While I know that some shots were far from perfect; I figured the experience (for me) was worth it. Essentially I know that I can pick up a basic DSLR with 1 prime lens and make a simple documentary - its quite liberating to get away from all the accumulated gear and get down to basic film craft!

Quote:
Originally Posted by Toni Dolce View Post
Simon,

I want to visit Uganda and make beautiful movies with you.

This was a beautiful film and stylistically very different. At first viewing I was distracted by the in-and-out focus, but upon repeat viewing, I think that it adds to the feel.

Would have loved just a tad of speaking about the process, but the film does a great job of cataloging the journey. Cool beginning and end. Great titles.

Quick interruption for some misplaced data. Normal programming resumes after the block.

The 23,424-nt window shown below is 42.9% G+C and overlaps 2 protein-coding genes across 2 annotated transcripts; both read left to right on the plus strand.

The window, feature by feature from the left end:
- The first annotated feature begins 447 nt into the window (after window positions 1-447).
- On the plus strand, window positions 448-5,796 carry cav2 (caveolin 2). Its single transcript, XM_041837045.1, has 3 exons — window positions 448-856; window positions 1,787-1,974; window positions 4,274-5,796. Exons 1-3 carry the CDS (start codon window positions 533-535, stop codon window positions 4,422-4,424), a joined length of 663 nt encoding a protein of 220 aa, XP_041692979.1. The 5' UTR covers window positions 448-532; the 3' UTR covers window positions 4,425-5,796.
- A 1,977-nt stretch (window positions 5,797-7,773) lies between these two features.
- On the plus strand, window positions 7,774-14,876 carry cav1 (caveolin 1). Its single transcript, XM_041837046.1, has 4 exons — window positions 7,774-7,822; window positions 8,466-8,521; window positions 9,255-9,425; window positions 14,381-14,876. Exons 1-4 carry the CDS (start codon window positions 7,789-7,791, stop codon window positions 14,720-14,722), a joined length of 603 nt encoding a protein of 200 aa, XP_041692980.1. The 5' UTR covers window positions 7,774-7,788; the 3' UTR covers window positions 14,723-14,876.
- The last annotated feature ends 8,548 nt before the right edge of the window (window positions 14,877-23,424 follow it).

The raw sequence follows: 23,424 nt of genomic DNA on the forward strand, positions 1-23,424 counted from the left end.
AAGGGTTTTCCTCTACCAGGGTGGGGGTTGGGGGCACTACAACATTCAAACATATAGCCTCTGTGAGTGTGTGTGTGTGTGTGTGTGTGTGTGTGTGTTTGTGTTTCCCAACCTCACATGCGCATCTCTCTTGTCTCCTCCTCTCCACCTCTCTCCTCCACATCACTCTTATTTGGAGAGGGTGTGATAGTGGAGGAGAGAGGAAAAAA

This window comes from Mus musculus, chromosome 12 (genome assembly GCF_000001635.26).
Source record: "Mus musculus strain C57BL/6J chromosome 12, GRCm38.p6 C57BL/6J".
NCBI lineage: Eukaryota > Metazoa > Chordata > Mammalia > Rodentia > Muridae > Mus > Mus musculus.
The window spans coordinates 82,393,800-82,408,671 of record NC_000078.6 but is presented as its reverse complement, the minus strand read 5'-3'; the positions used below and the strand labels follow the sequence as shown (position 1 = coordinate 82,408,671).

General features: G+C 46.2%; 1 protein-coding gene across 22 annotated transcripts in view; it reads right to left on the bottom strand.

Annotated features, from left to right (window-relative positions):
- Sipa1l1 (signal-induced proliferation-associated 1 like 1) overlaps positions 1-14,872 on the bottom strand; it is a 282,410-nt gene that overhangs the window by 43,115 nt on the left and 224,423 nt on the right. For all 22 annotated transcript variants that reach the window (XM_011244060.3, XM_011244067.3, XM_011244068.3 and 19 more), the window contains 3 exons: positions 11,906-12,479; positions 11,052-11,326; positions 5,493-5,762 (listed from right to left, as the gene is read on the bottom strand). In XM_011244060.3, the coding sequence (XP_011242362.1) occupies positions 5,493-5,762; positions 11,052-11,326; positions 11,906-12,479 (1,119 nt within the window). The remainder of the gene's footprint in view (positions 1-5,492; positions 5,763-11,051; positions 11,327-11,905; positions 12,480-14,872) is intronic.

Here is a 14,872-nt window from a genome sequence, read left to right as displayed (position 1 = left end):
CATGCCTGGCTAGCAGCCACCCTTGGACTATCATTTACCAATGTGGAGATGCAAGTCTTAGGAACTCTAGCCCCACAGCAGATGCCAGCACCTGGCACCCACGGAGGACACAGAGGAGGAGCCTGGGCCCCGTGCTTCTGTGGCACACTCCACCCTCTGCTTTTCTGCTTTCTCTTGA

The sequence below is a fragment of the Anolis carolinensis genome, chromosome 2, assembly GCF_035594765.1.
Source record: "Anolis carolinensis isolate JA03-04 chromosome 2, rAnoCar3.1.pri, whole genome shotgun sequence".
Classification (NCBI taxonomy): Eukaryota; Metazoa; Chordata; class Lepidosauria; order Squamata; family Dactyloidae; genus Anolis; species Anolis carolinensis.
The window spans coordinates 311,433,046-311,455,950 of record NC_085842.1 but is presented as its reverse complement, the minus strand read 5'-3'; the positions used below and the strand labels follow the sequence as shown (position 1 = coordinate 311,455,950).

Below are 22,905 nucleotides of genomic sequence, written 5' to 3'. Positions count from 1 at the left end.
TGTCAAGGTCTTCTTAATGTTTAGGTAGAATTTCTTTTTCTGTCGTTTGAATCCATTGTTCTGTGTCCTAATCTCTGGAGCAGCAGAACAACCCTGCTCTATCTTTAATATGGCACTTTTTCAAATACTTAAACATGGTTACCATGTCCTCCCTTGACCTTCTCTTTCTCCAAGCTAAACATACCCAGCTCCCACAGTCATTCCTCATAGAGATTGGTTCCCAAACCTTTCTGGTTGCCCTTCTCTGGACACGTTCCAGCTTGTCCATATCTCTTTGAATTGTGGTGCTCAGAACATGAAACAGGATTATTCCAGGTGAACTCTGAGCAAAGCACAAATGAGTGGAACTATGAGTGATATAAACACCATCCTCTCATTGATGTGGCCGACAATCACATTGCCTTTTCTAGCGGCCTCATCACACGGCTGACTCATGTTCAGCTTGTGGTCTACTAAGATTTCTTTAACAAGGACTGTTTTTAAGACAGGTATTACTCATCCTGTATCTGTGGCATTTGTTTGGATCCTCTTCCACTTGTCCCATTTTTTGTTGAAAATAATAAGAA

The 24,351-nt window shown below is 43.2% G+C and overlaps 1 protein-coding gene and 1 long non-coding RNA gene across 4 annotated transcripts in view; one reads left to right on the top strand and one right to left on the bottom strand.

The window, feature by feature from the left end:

Toni
Thanks Toni! Haha - you can come to Uganda to make beautiful movies with me only if I can go to Paris to make action movies with you! Thanks for watching. I know what you mean; the 'focus-hunting' actually grows on you if you accept it as an aesthetic style - only in small does though!

Quote:
Originally Posted by Ruth Happel View Post
I really like this film. Having a spent a lot of time in Africa, it brings back fond memories. The story was simple but compelling, and tying the end back to the beginning to complete the loop was very effective.
Thanks Ruth! Glad this brought back some fond memories - Africa never really leaves your blood (so whether you know it or not - you will be back sometime in the future)!

Quote:
Originally Posted by Joseph Tran View Post
Hey Simon,

Ever since my jaw dropped with "Mondo Safari" during the last DVC/UWOL challenge, I've been following your work. I really enjoy your cinematography and editing -- they're always top notch, and this piece is no exception!